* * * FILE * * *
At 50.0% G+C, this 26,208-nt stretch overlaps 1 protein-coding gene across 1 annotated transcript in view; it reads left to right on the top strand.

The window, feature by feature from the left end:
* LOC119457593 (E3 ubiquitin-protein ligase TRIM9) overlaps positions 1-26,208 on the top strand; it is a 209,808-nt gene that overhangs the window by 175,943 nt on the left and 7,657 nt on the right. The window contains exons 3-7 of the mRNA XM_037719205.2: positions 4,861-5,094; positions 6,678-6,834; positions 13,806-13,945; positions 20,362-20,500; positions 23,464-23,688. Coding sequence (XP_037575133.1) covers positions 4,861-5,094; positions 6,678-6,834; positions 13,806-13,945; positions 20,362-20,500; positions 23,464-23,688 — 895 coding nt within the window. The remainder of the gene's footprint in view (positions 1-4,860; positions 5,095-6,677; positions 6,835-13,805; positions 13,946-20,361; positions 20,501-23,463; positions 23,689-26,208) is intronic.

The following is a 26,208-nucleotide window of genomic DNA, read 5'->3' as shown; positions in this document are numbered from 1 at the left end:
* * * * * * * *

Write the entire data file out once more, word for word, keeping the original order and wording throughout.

At 50.0% G+C, this 26,208-nt stretch overlaps 1 protein-coding gene across 1 annotated transcript in view; it reads left to right on the top strand.

The window, feature by feature from the left end:
* LOC119457593 (E3 ubiquitin-protein ligase TRIM9) overlaps positions 1-26,208 on the top strand; it is a 209,808-nt gene that overhangs the window by 175,943 nt on the left and 7,657 nt on the right. The window contains exons 3-7 of the mRNA XM_037719205.2: positions 4,861-5,094; positions 6,678-6,834; positions 13,806-13,945; positions 20,362-20,500; positions 23,464-23,688. Coding sequence (XP_037575133.1) covers positions 4,861-5,094; positions 6,678-6,834; positions 13,806-13,945; positions 20,362-20,500; positions 23,464-23,688 — 895 coding nt within the window. The remainder of the gene's footprint in view (positions 1-4,860; positions 5,095-6,677; positions 6,835-13,805; positions 13,946-20,361; positions 20,501-23,463; positions 23,689-26,208) is intronic.

The following is a 26,208-nucleotide window of genomic DNA, read 5'->3' as shown; positions in this document are numbered from 1 at the left end: